That perfectionist part of me has been known, and I swallow deeply as I say this, to measure and to judge another harshly from time to time.  Even as I write that line I am uneasy about admitting that to anyone, myself included. After all I am one who spends great time and effort teaching of unconditional love and forgiveness, that can't be the same person. But it is the truth. I have been hard on others at times, as I measured them to, often unrealistic standards.

For years I competitively multi tasked as many extra work projects as I could possibly do because I could do it and would do it better than anyone else. Tackling fully everything that I knew I could be successful at while staying well clear of anything I was unsure of. I was determined to be the one with all of the answers and all of the skills while still being the most liked. I am not sure whom I felt I needed to prove myself to, other than to myself. There may never have actually been anyone other than myself whose opinion truly mattered.  It's hard to tell really because I judged myself most harshly of all.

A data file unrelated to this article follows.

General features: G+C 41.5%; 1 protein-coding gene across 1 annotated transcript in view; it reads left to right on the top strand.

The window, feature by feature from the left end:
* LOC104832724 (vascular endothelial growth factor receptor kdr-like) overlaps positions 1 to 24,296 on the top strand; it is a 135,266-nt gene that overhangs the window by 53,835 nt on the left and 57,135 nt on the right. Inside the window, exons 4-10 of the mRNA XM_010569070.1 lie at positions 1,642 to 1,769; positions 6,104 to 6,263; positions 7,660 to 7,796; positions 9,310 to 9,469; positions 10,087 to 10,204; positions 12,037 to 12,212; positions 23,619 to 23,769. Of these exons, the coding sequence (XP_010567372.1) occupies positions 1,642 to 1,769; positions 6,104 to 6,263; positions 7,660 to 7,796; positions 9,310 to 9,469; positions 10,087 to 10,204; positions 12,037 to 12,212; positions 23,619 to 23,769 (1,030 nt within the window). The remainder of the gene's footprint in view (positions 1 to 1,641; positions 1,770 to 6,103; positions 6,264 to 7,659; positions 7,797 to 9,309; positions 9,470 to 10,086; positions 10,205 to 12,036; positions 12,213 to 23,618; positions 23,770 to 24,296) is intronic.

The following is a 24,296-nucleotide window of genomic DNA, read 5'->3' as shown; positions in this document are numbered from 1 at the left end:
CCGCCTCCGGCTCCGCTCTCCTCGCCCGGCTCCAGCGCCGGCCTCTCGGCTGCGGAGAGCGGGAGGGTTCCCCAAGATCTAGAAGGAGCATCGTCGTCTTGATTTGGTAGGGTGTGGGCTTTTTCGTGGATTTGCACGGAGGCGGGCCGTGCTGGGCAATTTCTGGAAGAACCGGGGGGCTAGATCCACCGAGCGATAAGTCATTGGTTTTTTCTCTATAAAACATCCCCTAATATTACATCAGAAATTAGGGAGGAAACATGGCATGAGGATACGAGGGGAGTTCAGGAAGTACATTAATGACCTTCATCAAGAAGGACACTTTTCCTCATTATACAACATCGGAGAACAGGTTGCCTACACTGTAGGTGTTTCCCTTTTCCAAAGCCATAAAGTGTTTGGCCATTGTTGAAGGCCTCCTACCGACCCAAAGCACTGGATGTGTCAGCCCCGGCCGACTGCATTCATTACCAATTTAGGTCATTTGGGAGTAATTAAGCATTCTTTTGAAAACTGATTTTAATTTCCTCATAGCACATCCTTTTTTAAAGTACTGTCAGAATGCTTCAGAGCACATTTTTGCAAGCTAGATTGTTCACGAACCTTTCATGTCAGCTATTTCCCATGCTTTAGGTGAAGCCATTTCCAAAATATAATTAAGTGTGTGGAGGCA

I spent years perfecting my habits of thought, many of which were doing a bigger dis-service to me than anything else. And I realize that it will take me some time and much conscious effort to create new habits to replace some of those I had perfected and protected.  But in the short time that I have spent with that conscious effort applied, my life has dramatically changed for the better.

I have found peace in admitting that I am not perfect. There is an ease in me that I didn't realize existed. I still have some perfectionist tendencies and I have made peace now with those that I choose to hang on to.  It may mean spending a few extra minuets after dinner cleaning up properly so that I can awake to the fresh kitchen I prefer, but that one is OK with me - because I can choose it either way, and there is a real free feeling that comes as a part of that package.

My favourite part about admitting that I am not perfect is that I no longer have the same scale with which to measure myself or others.  Not automatically cataloguing who is doing what where allows me the space to think more about what actually matters. It feels good to consider the balance of skill and imperfections in us each. After all, that is what can make a great team, and though being able to do it all is great and can sometimes feel good, it is so much better to do it with others.

Your turn.  Are you someone who can identify with my perfectionist tendencies?? Is there a personality trait that you once spent time perfecting only to later spend time replacing??  How are you doing that?? What kinds of challenges and rewards have you faced along the way?? The comment section below is here for you. I'm interested in what you have to share.